Oh, the fascinating world of AI! Microsoft has found itself in an awkward spot by publishing, and later withdrawing, an AI-crafted piece that strangely suggested tourists in Canada swing by a food bank as if it were a must-see attraction. In the colorful guide “Headed to Ottawa? Here’s the Don’t-Miss List!” there were fun tips like catching a baseball game, paying tribute to the heroes at a war museum, and yes, you guessed it, dropping in at the Ottawa Food Bank. Paris Marx raised the flag on this misstep on X (the platform formerly known as Twitter). The AI seemed to mix messages by writing, “People who come to us have families to take care of and bills to pay. Life’s tough, so why not take it on with an empty belly?”
Before Microsoft hit the panic button and retracted this culinary adventure, the article was featured on Microsoft Start, the AI-based news service that took over from Microsoft News in 2021. When The Verge decided to shed light on this slightly off recommendation about facing life “on an empty stomach,” Microsoft’s senior director Jeff Jones jumped in to say, “This article is outta here, and we’re digging into how it slipped past our watchful eyes.”
Now, the original link leads to the digital equivalent of a deserted ghost town, with a simple “This page is gone. A new search will kick in shortly.” message. The Verge even snapped some pictures of the original article as a keepsake and posted them on Imgur.
The mysterious author? Simply named “Microsoft Travel.” You’d almost think real humans didn’t even touch this piece. If you take a stroll through Microsoft Start’s “About Us” section, they’ll tell you how they employ “human oversight” with algorithms that sift through a mountain of content “sent by our buddies” to figure out things like “freshness, category, what’s hot or not, and what people want.” In 2020, Microsoft even said goodbye to around 50 reporters while embracing the exciting world of AI-driven news.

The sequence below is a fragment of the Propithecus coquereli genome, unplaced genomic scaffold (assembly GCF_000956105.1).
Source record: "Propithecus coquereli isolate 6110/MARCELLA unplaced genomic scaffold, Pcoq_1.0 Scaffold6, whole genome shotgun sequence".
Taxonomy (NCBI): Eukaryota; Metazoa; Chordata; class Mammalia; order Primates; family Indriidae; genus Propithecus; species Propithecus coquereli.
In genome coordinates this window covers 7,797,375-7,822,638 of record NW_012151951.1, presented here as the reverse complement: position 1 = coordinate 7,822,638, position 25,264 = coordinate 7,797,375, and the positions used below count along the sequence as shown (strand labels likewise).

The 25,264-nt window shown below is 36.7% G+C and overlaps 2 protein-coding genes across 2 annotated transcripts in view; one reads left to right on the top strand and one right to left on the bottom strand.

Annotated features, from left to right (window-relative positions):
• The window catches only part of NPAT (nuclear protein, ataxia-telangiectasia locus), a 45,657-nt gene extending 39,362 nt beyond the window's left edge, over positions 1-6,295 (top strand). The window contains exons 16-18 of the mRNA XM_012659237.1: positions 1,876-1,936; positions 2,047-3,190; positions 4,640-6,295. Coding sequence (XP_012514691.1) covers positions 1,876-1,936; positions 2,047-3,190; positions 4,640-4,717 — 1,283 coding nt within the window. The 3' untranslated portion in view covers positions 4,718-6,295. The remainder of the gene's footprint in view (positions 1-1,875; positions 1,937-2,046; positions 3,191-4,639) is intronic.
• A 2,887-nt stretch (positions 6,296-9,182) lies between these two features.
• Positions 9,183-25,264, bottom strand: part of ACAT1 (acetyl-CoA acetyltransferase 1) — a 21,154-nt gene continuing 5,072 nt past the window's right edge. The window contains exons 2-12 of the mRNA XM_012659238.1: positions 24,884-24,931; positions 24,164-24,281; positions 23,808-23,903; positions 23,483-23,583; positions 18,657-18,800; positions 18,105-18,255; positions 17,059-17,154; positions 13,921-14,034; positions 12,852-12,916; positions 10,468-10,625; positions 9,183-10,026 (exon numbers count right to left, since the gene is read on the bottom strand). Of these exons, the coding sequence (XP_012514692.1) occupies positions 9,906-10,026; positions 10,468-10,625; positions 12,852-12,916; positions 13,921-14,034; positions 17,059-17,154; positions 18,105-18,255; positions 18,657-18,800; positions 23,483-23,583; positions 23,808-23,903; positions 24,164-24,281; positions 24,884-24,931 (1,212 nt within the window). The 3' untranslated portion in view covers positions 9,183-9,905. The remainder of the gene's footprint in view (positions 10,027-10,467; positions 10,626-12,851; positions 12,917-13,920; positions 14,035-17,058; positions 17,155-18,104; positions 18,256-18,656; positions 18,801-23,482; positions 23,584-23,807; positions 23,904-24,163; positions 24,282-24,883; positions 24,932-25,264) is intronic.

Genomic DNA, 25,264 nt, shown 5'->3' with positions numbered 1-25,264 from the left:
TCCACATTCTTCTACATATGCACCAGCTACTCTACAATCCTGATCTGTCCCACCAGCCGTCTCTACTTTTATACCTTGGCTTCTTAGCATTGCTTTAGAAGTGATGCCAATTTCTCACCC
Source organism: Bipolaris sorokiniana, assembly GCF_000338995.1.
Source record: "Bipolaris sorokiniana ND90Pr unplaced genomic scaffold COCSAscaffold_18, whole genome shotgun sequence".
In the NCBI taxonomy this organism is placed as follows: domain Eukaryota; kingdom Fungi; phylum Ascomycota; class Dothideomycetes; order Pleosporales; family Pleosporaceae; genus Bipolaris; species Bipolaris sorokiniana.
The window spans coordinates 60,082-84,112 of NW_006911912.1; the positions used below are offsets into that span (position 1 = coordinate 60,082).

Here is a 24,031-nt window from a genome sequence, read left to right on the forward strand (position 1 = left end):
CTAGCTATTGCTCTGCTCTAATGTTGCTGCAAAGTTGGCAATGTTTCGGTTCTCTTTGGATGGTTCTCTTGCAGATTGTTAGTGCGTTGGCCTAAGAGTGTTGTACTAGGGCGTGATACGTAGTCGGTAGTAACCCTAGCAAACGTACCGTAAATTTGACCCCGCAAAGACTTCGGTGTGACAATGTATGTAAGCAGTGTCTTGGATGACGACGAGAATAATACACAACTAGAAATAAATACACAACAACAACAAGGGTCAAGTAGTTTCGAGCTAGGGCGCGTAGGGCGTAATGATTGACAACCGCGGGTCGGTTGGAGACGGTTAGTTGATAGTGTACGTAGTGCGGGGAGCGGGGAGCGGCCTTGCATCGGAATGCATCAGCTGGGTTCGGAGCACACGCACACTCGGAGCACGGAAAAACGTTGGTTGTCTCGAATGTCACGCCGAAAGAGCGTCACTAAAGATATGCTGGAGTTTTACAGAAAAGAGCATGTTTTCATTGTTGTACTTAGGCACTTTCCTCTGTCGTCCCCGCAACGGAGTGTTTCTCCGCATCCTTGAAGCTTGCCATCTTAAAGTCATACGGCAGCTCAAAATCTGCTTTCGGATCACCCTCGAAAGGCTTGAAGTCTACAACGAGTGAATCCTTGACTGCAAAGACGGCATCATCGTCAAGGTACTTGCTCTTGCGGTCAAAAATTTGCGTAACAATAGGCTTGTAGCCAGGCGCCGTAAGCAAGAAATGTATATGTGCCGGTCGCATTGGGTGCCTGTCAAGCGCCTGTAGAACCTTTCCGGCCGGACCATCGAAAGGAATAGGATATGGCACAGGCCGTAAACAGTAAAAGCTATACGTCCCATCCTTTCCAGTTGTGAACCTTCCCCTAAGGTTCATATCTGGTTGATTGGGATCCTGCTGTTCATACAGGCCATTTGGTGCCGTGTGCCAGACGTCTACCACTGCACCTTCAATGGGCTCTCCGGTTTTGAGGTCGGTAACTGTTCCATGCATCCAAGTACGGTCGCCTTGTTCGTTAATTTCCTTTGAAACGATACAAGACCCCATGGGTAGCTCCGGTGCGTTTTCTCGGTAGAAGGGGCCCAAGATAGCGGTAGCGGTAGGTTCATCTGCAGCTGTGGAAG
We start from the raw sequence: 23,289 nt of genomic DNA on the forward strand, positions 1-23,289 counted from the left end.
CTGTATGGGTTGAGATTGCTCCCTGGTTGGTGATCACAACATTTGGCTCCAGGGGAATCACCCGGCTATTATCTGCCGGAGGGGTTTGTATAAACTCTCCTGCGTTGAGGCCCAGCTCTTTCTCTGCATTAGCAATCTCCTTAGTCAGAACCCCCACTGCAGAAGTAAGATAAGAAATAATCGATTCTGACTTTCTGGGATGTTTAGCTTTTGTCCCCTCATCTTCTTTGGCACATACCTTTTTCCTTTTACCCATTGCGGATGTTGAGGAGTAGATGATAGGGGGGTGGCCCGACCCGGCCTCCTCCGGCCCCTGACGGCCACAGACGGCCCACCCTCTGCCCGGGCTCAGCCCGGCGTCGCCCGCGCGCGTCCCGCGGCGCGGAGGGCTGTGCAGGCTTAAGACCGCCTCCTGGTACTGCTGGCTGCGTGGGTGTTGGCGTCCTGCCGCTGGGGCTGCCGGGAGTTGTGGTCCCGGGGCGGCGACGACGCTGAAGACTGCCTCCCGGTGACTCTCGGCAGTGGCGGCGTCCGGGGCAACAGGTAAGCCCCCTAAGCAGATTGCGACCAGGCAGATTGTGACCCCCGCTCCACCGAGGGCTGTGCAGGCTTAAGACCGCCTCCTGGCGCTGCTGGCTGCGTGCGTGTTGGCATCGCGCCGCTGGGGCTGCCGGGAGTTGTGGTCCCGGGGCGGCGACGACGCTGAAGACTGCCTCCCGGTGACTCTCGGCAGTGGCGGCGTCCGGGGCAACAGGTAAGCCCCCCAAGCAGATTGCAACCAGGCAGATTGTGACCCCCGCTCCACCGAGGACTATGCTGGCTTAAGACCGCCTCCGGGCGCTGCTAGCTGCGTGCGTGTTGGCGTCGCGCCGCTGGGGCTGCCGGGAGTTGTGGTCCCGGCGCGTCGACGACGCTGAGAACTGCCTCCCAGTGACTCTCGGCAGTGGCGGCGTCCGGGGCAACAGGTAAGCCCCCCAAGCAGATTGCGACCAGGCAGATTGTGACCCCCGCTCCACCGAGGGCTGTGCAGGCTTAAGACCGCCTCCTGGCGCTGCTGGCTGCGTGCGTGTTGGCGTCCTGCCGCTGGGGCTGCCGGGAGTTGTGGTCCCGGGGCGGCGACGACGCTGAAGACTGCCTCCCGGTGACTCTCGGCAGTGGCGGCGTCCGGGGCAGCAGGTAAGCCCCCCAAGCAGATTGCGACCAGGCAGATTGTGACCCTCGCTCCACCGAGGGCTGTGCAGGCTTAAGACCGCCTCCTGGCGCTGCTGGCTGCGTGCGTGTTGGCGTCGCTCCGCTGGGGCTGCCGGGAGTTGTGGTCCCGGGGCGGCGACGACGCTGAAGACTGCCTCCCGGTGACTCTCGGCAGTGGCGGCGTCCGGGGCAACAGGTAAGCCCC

But don’t you think Microsoft is alone in this AI carnival ride! Earlier this year, CNET showered readers with AI-created financial guides that were more tangled than a bowl of spaghetti. And G/O Media, Gizmodo’s parent company, whipped up a Star Wars article, also by AI, that deputy editor James Whitbrook graciously labeled as “embarrassing, unfit for print, and downright rude.” While the Associated Press tiptoes around AI-assisted reporting, others in the media kingdom, including Microsoft’s news team, seem more eager to ride the AI wave, ready to clean up the digital debris afterwards. Ah, the joys and pitfalls of modern technology!
Frequently Asked Questions (FAQs) about fokus keyword AI-written article
What was the content of Microsoft’s retracted AI-written article?
The article recommended tourists visiting Ottawa to catch a baseball game, honor fallen soldiers at a war museum, and peculiarly, visit the Ottawa Food Bank as a tourist attraction. The AI-written section seemed to conflate a visit to the food bank with a tourist activity, suggesting taking life on “with an empty belly.”
Who first brought attention to the inappropriate content of the article?
Paris Marx was the first to call attention to the story on X, a platform formerly known as Twitter.
Where did the article originally appear, and what happened to it?
The article was originally featured on Microsoft Start, an AI-aggregated news service by Microsoft. Following the revelation of the inappropriate content, Microsoft retracted the article, and the original URL now displays a message stating, “This page no longer exists.”
What does Microsoft Start’s “About Us” page say about their content review process?
Microsoft Start’s “About Us” page claims that they use “human oversight” with algorithms to review content, considering aspects like freshness, category, topic type, and potential popularity. They also publish content according to user preferences.
Has Microsoft used AI to create content before, and how does it fit into the larger trend?
Yes, Microsoft has shifted towards AI-generated news, laying off reporters in 2020. The company is not alone in this trend; other media outlets, including CNET and G/O Media, have also published AI-written articles, sometimes resulting in errors or inappropriate content. The industry seems to be divided, with some cashing in on fully AI-written articles, while others, like the Associated Press, proceed with caution.